The same goes for question #5, in businesses with seasonal activities that are difficult to forecast, adding external data to the mix is a way to gain accuracy on budgets. For example in regards to “snow removal” activities in countries where this is a main seasonal factor, it is complex to forecast costs and turnover. Costs range from salt, special machinery and employees for that specific time of year; the variable being the snow density and the length of the winter period. Understanding and incorporating external weather patterns into predictive analytics during budgeting and forecasting will improve operations on site and the financial analysis.

However, as simple as the task may seem, adapting an old architecture to new needs takes time, investment and a whole new organization tailored to be data-driven and trained for data ownership.

Focus on Business Intelligence: a First Shot at Data Analysis

At the far end of each system rests the business decision-making tools – first generation BI - that are generally handled by a majority of controlling teams; and let’s face it, widely used as a reporting generator.

In Finance, data warehouses coupled with Business intelligence (BI) tools were a must have over ten years ago. Since BI has appeared, it has become a real strategic element at the core of any company, and traditional BI has revolutionized the way companies treated, analyzed and viewed information.

However the first generation BI tools were missing the following points:

  • These solutions generally remained at the hands of IT teams and were not as easily approachable for finance as they required specific technical skills,
  • Manipulating or building ad-hoc reports was merely impossible due to the fact that the data model was not built for a financial audience.

In recent years, BI has gradually given way to “self-service” BI and to Data Visualization tools. “Self-service” BI takes into account all of the points mentioned above – easy access for end users and a real understanding of the data model. Data visualization enables to see data through a storytelling approach, making figures easier to access and to comprehend by various audiences.

Business Intelligence and Data Visualization tools are however at the far end of every Information System. Where BI used to rely on data warehouses to store data and create and diffuse effective business reports, changes in the Finance role are leading users to need to have access to other types of data - non-financial, qualitative and / or unstructured. The two latter types of data require advanced technology and calls for data lakes as the deep analysis provided can directly support business growth and improve effectiveness.

Management Control: Becoming a True Business Partner through Technology

Controllers seem to have moved from organizational facilitators to only executing new needs arousing from management requirements such as new or improved performance indicators and daily optimizations. Indeed, the management control function is very regularly in "reaction" to events rather than in "anticipation" to them. This means that beyond the current financial reporting needs which are dear to management, the position must evolve to take into account the changing environment such as new competitors, increased client demands

Businesses are waiting for tomorrow's decision-makers to be able to cope with the advantages offered by Big Data, as data is gold mine for any company as it encloses an economic value for any company willing to go further. This value could be: creating innovative services, optimizing operational models and finding new positions on the value chain. The use of data can also bring benefits to a more operational level in the organization based on the daily work and daily decisions. For example, in a Facility Management company, an analysis of credit note types through a clustering model could generate groups containing similar data based on specific criteria. The clustering model would lead to a better understanding of quality issues on site and helping finance or operations take the necessary corrective or predictive measures.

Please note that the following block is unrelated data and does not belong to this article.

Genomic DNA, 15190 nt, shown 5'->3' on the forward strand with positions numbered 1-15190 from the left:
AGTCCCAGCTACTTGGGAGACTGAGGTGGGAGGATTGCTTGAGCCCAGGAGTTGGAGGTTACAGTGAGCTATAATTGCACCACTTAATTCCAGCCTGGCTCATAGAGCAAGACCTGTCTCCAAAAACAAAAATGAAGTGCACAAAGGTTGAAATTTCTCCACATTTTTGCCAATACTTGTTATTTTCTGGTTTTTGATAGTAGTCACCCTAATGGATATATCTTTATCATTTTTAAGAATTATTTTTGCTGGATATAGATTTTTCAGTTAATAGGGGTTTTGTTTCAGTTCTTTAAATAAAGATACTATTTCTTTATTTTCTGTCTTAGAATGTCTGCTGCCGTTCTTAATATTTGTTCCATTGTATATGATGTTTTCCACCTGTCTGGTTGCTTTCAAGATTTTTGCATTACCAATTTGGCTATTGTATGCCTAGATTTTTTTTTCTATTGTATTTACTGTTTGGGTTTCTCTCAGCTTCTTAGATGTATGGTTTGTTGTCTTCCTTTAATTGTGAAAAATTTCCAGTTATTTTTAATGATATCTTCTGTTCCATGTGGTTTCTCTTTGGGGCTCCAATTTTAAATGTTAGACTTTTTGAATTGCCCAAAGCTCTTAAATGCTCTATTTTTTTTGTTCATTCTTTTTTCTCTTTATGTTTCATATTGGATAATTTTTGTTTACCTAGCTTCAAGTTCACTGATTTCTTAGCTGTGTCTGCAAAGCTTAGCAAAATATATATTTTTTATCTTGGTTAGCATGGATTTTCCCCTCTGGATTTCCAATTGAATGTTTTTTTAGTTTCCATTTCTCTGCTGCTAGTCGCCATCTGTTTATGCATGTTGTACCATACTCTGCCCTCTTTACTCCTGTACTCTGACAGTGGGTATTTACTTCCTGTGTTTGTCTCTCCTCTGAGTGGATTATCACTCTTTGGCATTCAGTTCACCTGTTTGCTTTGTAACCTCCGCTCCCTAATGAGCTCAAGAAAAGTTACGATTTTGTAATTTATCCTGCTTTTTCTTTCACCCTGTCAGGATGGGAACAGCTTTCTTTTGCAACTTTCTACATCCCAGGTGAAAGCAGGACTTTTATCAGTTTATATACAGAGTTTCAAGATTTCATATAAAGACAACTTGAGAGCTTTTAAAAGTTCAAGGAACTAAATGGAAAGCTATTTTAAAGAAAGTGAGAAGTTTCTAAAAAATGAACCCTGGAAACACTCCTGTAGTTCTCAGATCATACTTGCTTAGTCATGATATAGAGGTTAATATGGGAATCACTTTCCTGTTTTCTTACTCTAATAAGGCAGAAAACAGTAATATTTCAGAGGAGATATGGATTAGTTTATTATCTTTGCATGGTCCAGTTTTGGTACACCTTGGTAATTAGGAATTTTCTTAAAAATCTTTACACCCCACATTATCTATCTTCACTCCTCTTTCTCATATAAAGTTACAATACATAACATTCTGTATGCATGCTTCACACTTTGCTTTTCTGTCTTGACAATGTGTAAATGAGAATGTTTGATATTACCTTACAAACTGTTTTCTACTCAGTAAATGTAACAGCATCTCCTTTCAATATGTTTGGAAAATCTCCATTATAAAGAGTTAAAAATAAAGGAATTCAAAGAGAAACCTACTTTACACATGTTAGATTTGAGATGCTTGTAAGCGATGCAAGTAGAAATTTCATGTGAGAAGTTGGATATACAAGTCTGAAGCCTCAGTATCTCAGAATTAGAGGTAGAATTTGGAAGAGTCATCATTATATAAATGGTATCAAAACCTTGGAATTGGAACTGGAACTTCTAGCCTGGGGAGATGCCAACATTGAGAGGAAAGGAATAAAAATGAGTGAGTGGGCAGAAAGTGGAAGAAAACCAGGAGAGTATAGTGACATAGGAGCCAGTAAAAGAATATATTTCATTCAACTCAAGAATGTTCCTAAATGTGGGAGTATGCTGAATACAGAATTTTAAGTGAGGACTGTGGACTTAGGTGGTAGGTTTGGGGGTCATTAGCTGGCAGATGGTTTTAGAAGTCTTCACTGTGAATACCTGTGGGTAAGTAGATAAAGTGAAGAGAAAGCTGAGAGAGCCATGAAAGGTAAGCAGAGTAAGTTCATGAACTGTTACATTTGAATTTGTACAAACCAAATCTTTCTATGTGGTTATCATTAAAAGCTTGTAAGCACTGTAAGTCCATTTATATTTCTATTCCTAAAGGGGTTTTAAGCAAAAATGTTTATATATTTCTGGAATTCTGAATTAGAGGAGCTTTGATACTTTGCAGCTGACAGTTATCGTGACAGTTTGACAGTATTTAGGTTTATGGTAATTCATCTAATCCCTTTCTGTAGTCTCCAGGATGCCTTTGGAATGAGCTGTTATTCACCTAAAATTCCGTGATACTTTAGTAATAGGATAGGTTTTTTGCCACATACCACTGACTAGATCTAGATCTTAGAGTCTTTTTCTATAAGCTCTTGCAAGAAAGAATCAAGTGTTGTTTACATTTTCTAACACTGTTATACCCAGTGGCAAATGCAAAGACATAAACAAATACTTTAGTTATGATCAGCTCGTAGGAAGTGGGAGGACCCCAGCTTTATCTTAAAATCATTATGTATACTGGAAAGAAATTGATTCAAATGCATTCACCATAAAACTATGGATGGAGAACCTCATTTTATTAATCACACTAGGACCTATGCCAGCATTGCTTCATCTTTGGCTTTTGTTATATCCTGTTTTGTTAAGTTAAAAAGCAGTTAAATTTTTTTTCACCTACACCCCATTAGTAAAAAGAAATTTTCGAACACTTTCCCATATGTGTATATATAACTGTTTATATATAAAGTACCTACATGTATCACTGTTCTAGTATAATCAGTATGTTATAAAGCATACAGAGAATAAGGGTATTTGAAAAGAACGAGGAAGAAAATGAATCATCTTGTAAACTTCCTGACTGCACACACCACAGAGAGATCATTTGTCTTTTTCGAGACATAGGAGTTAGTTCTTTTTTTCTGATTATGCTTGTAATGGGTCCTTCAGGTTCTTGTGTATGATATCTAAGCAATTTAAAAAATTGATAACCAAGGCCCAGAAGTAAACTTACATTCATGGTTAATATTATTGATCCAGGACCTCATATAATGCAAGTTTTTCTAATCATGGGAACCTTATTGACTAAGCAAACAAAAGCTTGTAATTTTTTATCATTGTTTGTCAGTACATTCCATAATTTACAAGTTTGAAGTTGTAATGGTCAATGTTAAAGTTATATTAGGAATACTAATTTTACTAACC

In order to become a full business partner, controllers need to dispose of:

  • A full understanding of the company’s business and strategy,
  • A relationship with all business functions to be able to work hand-in-hand,
  • Leading indicators versus lagging indicators,
  • Automated processes for increased efficiency,
  • Transversal data; data which is up to date, relevant and reliable,
  • The right data processing and the right tools to access and visualize data.

It is clear today that without new technology derived from digital technology the role of management control will remain limited to "data crunching" and analysis will be narrowed down to the release of new performance indicators coming from non-stable financial data. Furthermore, that strategic business partner position desired by all management control actors, is only possible if the company is sufficiently mature and armed to design its strategy and align its information system accordingly.


The arrival of new technology in finance brings solutions to process unstructured data, and makes it possible to analyze them with much greater ease, which effectively reduces the information processing time, allowing to retrieve information produced in real-time. It is also made possible to remove data silos existing in the information system to allow the various services to interconnect and to strive towards a common goal for the organization; namely a common business vision. Whether it’s cost cutting, developing new products or gaining more insight on customers, the benefits are invaluable.

Moreover, the value directly brought to controlling by the addition of qualitative data is unequivocal: business as a whole can finally be understood. Controllers are therefore free to influence and predict tomorrow’s strategy. However, it is up to every team to qualify the needs for such a project, nevertheless the organization must be mature enough to initiate it.

Beyond any system, human skills still remain at the foundation of a proper understanding of business and its technicalities. The tools available such as Data Visualization or Artificial Intelligence, will remain today the facilitators of the organization’s, but are key to reaching the next step in Data Analysis for Finance.